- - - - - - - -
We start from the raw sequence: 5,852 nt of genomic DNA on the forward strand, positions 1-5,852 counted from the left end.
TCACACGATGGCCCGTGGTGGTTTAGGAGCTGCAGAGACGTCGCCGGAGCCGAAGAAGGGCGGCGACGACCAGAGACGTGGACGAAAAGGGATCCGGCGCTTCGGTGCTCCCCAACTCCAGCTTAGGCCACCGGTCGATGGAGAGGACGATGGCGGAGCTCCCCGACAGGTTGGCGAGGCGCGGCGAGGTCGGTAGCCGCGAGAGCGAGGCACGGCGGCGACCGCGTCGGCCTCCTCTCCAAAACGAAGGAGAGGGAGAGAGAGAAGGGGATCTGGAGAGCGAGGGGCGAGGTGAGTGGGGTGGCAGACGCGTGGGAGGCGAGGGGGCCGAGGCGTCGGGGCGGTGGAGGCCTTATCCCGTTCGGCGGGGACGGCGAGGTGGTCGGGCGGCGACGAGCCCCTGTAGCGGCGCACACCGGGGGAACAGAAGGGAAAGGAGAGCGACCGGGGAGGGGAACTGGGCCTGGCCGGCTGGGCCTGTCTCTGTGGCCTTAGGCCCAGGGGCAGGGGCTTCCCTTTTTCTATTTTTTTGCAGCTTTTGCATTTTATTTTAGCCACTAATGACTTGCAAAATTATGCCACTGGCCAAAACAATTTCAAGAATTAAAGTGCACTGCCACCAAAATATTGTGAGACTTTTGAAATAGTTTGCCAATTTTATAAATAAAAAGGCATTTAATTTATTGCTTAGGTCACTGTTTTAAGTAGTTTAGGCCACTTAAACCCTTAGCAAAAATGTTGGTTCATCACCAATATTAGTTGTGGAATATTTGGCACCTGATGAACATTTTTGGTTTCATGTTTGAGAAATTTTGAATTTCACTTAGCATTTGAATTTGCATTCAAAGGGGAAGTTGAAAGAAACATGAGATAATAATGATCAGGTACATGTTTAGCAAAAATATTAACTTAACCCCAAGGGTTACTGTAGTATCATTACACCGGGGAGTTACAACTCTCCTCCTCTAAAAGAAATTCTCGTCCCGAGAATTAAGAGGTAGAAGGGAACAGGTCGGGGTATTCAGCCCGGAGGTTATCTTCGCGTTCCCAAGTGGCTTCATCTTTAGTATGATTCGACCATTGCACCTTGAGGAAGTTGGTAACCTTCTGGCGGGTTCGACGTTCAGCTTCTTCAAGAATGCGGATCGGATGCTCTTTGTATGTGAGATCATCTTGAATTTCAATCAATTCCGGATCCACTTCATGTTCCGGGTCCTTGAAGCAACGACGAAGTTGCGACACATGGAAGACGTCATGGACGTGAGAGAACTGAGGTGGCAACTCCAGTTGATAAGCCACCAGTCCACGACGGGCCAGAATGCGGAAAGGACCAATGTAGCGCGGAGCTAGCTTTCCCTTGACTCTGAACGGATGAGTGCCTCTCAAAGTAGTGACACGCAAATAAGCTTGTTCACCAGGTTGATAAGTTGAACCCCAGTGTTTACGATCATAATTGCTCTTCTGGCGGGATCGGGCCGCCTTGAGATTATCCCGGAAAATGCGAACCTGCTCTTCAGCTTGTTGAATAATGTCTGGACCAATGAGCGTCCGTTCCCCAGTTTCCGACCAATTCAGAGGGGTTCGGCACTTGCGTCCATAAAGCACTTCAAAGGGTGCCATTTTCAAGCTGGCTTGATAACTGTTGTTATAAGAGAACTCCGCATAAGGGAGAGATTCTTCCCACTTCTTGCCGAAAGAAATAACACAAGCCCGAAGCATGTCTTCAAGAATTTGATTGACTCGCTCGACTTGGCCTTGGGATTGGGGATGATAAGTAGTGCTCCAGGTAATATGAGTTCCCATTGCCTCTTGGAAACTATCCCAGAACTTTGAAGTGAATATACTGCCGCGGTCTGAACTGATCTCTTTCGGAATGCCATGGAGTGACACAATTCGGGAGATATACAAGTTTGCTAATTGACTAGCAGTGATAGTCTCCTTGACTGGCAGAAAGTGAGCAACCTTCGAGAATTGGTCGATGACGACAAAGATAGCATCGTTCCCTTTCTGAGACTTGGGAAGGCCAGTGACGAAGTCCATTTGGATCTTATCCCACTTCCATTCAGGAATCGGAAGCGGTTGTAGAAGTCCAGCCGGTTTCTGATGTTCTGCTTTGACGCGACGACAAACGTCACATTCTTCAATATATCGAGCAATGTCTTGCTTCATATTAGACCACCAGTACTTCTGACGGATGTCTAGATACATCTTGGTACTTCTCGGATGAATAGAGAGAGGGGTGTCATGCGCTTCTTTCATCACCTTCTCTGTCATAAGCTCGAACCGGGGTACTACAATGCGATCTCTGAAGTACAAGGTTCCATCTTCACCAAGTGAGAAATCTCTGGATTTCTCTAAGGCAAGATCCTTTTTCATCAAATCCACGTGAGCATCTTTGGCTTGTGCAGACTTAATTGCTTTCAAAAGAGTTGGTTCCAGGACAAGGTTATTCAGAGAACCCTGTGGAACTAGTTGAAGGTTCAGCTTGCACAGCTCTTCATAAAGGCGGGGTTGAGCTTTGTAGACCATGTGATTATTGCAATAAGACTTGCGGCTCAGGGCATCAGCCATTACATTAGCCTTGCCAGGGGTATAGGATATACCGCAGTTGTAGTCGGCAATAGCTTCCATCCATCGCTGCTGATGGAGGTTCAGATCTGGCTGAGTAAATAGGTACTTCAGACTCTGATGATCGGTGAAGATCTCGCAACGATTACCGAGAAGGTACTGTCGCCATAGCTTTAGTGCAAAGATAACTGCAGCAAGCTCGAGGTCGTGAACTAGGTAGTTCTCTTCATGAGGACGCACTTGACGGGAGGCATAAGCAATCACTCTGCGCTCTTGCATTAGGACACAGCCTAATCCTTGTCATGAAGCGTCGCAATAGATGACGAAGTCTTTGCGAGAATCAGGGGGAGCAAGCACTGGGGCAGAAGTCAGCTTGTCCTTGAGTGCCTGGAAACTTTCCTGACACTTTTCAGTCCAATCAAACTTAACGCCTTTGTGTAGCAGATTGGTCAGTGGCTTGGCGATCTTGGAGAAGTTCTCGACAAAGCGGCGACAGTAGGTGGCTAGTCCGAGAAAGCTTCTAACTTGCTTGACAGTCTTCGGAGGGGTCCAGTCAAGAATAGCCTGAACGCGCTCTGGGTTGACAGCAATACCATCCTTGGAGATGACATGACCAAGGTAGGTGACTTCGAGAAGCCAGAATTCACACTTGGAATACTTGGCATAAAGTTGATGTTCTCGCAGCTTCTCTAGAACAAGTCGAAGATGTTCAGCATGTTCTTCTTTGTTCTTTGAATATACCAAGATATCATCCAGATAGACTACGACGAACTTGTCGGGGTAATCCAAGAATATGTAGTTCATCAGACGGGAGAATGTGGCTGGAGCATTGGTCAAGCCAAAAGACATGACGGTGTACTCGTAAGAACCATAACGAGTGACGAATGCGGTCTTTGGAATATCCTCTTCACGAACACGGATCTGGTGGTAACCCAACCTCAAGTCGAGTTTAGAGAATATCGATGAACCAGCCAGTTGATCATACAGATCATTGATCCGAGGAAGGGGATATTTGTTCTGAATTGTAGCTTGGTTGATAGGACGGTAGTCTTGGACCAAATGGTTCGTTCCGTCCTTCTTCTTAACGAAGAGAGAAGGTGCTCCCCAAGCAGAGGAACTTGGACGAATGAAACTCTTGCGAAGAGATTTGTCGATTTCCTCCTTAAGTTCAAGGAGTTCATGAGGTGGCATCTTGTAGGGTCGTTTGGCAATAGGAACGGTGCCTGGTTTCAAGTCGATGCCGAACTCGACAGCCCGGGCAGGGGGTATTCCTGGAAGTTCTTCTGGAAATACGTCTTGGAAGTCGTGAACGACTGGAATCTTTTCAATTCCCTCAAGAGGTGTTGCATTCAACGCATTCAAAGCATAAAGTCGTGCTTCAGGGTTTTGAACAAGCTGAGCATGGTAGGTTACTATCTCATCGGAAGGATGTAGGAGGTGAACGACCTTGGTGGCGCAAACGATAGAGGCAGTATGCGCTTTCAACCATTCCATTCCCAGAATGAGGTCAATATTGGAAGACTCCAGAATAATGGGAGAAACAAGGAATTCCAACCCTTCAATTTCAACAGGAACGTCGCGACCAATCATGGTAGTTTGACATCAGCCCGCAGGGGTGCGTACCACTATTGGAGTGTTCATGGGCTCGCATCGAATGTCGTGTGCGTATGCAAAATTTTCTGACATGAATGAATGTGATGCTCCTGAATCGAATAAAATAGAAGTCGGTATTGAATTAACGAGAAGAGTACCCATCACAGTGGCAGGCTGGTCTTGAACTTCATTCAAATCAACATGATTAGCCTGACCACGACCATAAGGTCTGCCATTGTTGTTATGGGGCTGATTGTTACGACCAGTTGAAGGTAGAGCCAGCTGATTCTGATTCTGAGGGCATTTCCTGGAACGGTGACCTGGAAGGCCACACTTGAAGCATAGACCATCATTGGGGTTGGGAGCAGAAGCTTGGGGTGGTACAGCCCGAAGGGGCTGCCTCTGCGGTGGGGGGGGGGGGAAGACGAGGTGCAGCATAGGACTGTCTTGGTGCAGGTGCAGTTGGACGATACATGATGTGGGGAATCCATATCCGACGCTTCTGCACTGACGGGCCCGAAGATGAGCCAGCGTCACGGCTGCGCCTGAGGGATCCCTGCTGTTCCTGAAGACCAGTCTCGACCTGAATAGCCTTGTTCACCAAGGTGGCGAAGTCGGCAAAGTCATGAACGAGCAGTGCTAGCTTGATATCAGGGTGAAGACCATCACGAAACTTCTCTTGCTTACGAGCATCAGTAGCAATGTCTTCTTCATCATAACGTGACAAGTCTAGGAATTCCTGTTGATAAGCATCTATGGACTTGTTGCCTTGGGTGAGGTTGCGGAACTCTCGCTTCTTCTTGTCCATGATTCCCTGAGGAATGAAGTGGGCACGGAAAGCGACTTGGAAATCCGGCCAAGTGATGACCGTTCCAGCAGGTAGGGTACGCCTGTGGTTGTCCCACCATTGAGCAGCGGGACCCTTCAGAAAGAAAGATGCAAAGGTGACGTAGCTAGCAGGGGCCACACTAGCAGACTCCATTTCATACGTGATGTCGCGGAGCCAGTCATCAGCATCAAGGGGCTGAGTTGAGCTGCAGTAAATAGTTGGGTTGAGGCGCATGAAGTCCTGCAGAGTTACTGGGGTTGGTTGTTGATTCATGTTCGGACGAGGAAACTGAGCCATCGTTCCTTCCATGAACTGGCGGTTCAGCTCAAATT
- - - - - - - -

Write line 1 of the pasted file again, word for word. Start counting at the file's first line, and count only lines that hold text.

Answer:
We start from the raw sequence: 5,852 nt of genomic DNA on the forward strand, positions 1-5,852 counted from the left end.